Updated: 3 days ago
(Photo credit: Wikipedia)
Date of Analysis: 24 February 2020
Period of data: Feb 2017 to Feb 2020
Number of transactions analyzed: 684
(transaction data extracted from URA website)
This is part of an ongoing series "Singapore Private Condominium Guide". Please refer to the link for analysis on the other districts.
District 8 is one of the districts within the RCR (Rest of Central Region) of Singapore. It comprises of few neighbourhoods such as Little India, Farrer Park and Serangoon Road. Some of the private properties in this region are City Square Residences, Sturdee Residences and Citylights etc. There are not many new launches in this district, with the most recent ones being Uptown@Farrer and Forte Suites. It's also interesting to see that the number of transactions in this district is so little. In fact, it has even lesser transactions than the Jurong area (D22). On average, most districts have at least more than 1000 private condominium transactions in the past 3 years.
How do the private properties in D8 generally fare? Using box plots, here are the details for each of the properties in D8.
I have to say that for a total of less than 700 transactions in the past 3 years, D8 has quite a high number of private property projects.
To help you better understand the data, I will use Soho 188 as an example here. From the diagram, you can see that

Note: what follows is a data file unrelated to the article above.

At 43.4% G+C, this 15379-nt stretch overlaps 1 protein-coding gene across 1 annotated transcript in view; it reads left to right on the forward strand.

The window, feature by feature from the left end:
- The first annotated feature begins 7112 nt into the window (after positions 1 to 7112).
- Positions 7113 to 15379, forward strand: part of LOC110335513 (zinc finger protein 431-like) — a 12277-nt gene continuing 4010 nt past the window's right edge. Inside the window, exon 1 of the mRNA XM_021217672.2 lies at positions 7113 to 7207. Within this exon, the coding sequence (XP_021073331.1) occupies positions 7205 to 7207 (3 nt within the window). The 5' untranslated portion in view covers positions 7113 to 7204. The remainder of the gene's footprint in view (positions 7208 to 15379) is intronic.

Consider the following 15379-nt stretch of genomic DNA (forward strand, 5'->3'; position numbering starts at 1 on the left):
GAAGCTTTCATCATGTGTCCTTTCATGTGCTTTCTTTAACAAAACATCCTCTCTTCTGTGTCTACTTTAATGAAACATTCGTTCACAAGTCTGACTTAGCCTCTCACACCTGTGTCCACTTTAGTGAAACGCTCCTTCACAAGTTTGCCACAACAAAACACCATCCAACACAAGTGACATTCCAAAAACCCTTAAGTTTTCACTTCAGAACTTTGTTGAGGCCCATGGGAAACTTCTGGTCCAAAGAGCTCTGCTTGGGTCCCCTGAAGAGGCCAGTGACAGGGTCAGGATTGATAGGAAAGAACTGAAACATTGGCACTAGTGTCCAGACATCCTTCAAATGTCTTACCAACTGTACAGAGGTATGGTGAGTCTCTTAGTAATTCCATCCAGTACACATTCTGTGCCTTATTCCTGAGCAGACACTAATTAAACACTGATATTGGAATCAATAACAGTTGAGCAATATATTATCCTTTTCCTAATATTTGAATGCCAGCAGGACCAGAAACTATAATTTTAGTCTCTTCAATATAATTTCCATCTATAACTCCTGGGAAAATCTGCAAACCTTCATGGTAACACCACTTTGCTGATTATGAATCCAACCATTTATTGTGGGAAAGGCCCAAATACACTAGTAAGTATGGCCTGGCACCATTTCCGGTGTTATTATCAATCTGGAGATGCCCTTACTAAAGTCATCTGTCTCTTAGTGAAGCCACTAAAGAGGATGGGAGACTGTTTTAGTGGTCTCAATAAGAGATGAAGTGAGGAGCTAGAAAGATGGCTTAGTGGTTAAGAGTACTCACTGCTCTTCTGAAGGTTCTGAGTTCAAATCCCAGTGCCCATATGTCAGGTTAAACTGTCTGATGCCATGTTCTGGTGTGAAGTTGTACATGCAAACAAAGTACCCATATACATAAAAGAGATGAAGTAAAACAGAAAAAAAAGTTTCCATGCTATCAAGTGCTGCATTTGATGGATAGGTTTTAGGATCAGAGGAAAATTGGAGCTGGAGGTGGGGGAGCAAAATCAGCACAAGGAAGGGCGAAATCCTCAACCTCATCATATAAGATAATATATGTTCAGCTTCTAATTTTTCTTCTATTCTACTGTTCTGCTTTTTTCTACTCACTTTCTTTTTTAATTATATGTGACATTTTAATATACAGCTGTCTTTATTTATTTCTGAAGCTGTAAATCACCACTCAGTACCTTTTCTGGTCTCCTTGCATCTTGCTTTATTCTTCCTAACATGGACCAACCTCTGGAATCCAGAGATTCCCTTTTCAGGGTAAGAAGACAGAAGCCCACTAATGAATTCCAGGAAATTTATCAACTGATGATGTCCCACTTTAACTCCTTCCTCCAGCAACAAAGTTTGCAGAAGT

Average price- $1546 psf
Median price- $1575 psf
Price at 25th percentile- $1504 psf
Price at 75th percentile- $1587 psf
Box plot is generally a good way to present the data. In this case, you can easily see the average price, median price, price at 25th percentile and price at 75th percentile from the plots. You could also easily tell at one glance how wide the spread of prices are for any of the condominium projects.
The metric used here is $psf as it is a common indicator to reflect property prices.
The most expensive condominium in D8 is Forte Suites with an average price of $1897 psf while the most affordable condominium in D8 is Wu De Building with an average price of $888 psf. Forte Suites is a freehold property which TOP in 2018. Its location is not too bad, with Farrer Park MRT station being 11 minutes walk away. If you are a fan of Mustafa Shopping Center, you might also be glad to know that it is only 1.5km away from Forte Suites. Time for those late night shopping in Mustafa.
Wu De Building is a freehold property which TOP in 1990 (30 years ago!- Thank God it's a freehold, otherwise the price would have plummeted). Location wise, it's actually pretty good with Farrer Park MRT station being only 6 minutes walk away. If you don't mind the age, this property certainly do have its perks!
Let's take a look at the various scatter plots to have a better insight of how the property prices perform across 684 transactions in the past 3 years.
First, a scatter plot of the $psf against date.
In scatter plot, we could derive r coefficient, which is used to explain the strength of the linear relationship between 2 variables. Since we are using $psf and date as the variables, r coefficient allows us to better understand how the $psf changes with time. To some extent, if the r coefficient is high, we could roughly assume that the $psf increases positively with time.
The r coefficient (or much simply/loosely put, the gradient for the line of best fit) in the scatter plot above is a disappointing 0.06. This means that the $psf in D8 is actually quite stagnant over the past 3 years. I would have expect to see such results for HDB resale flats, but certainly not for private properties.